1992 Brought Us Lots Of Great Hit Songs! (25 pics)

Posted in PICTURES       22 Aug 2017       4002       GALLERY VIEW

“End of the Road” by Boyz II Men. Singer-songwriter Babyface wrote it after going through a nasty divorce. He was going to sing it himself, until he thought Boyz II Men might do a better job.

“Baby Got Back” by Sir Mix-A-Lot. The music video’s director cast booty-quaking dancers by taking pictures of their butts, and sending them all to Sir Mix-A-Lot. He then picked out the butts he liked best, and the dancers whose butts those were got the gig.

“Jump” by Kris Kross. The Daddy Mack and the Mac Daddy were only 13 when this song was released, which is young, but old enough to cast shade at another kiddie act. The lyric “don’t try to compare us to another bad little fad,” is a dig at early ’90s R&B boy band Another Bad Creation.

“Save the Best for Last” by Vanessa Williams. The song contains some scientifically inaccurate lyrics. “Sometimes the sun goes ’round the moon” is not a thing that is possible.

“Baby-Baby-Baby” by TLC. It’s the only song on TLC’s wonderfully titled debut album Ooooooohhh…On the TLC Tip that doesn’t have a rap break from the late Lisa “Left Eye Lopes.

“Tears in Heaven” by Eric Clapton. Clapton famously wrote this incredibly sad song after the death of his four-year-old son, Conor, who fell out of a window in 1991. It was a part of the grieving process, but in 2004, Clapton stopped playing this song live because he felt the grieving process was complete. “I didn’t feel the loss anymore, which is so much a part of performing those songs” he said.

“My Lovin’ (You’re Never Gonna Get It)” by En Vogue. It was just about the last song recorded for En Vogue’s album Funky Divas, and was also a last minute choice for lead single. Whereas most first singles are released a month before an album or more, “My Lovin'” hit radio just nine days before the album hit stores.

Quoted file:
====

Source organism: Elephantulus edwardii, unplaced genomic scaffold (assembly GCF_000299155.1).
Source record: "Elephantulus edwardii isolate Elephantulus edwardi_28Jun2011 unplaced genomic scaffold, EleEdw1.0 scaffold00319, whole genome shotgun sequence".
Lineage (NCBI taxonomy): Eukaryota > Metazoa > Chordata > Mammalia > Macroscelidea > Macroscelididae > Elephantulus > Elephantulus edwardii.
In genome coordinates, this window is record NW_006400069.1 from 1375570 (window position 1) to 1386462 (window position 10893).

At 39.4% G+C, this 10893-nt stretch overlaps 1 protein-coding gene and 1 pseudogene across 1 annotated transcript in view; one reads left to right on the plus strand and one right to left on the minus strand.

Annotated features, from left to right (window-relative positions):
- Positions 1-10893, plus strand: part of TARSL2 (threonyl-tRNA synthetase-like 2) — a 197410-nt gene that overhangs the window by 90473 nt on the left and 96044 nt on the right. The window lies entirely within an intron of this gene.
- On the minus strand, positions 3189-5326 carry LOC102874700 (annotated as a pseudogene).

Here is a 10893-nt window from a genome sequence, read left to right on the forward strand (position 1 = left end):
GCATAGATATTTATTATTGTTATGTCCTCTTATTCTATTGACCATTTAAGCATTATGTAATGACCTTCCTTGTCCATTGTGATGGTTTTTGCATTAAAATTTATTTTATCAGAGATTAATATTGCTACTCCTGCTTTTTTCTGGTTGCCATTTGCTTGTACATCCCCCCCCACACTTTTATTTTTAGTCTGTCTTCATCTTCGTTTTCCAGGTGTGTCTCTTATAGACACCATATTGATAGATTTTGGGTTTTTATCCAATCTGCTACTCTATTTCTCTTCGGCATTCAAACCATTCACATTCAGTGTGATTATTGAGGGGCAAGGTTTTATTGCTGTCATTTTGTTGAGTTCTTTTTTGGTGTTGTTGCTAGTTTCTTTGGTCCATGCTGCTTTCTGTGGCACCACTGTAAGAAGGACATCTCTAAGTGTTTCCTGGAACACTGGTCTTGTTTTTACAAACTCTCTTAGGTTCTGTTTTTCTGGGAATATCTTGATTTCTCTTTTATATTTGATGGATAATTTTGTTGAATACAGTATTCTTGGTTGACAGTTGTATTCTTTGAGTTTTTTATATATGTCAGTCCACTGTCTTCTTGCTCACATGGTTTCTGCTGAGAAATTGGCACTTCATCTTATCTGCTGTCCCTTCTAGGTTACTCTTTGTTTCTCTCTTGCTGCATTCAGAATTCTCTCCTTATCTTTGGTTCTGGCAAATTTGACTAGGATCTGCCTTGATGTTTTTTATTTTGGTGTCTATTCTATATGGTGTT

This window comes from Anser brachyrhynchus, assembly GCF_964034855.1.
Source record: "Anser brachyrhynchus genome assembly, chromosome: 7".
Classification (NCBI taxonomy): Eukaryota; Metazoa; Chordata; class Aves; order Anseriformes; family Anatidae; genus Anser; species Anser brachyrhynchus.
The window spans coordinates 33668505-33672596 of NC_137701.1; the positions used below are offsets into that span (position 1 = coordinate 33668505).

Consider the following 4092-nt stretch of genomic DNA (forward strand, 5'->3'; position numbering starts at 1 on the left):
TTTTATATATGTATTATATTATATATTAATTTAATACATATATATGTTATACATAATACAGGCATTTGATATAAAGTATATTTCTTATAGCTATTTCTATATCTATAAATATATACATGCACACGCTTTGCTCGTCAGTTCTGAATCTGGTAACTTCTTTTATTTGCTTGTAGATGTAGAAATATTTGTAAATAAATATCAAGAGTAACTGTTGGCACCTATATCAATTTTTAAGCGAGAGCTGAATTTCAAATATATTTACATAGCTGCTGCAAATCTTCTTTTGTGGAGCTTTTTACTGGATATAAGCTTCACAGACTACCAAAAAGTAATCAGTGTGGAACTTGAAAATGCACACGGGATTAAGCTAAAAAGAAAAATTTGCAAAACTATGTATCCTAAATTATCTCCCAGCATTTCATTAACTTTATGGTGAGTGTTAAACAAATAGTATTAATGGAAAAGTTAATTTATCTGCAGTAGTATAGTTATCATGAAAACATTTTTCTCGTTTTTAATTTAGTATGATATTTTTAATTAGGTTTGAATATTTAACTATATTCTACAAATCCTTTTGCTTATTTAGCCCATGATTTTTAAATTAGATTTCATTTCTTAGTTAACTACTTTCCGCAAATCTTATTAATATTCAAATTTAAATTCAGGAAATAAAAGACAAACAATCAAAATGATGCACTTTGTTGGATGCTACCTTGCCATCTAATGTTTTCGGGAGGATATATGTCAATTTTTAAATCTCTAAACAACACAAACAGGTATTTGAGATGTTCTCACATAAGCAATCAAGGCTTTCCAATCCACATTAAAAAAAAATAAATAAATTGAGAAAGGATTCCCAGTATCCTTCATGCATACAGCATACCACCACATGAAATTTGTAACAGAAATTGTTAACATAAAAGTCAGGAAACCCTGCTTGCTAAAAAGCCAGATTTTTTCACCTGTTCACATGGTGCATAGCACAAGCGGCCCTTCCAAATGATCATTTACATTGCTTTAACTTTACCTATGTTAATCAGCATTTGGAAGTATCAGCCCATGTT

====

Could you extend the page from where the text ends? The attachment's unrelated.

“Under the Bridge” by Red Hot Chili Peppers. A lot of the lyrics don’t rhyme – that’s because it was originally a poem written by Anthony Kiedis. He had no intention of making it into a song or even showing it to his bandmates. Producer Rick Rubin found Kiedis’ notebook one day in the studio, saw his poem, and told him it would make not only a great song, but a way for the band to branch out of its usual punk/funk/rap.

“All 4 Love” by Color Me Badd. Totally ‘90s explosion! The group performed this song on a very special episode of Beverly Hills, 90210.

“Just Another Day” by Jon Secada. Gloria Estefan sings backing vocals on this song—a favor to Secada, who for years was a backup singer for Gloria Estefan.

“I Love Your Smile” by Shanice. The saxophone solo—set off by Shanice saying “blow Branford”—was performed by jazz great Branford Marsalis. At the time he was the bandleader on The Tonight Show with Jay Leno.

“To Be With You” by Mr. Big. Mr. Big lead singer Eric Martin wrote it years earlier, when he was a teenager. It’s a song of unrequited love for a girl named Patricia. By the time he finished writing the song, he wasn’t interested in Patricia anymore, but kept the song because he knew it would impress his sister’s friends.

“I’m Too Sexy” by Right Said Fred. Those bald Eurodance dudes didn’t really think they’re too sexy for the world to handle them. The song was a joke making fun of narcissistic meatheads the band saw while working at a gym in London. The hook came about when group member Richard Fairbrass took off his shirt and posed in front of a mirror, singing “I’m too sexy for my shirt.”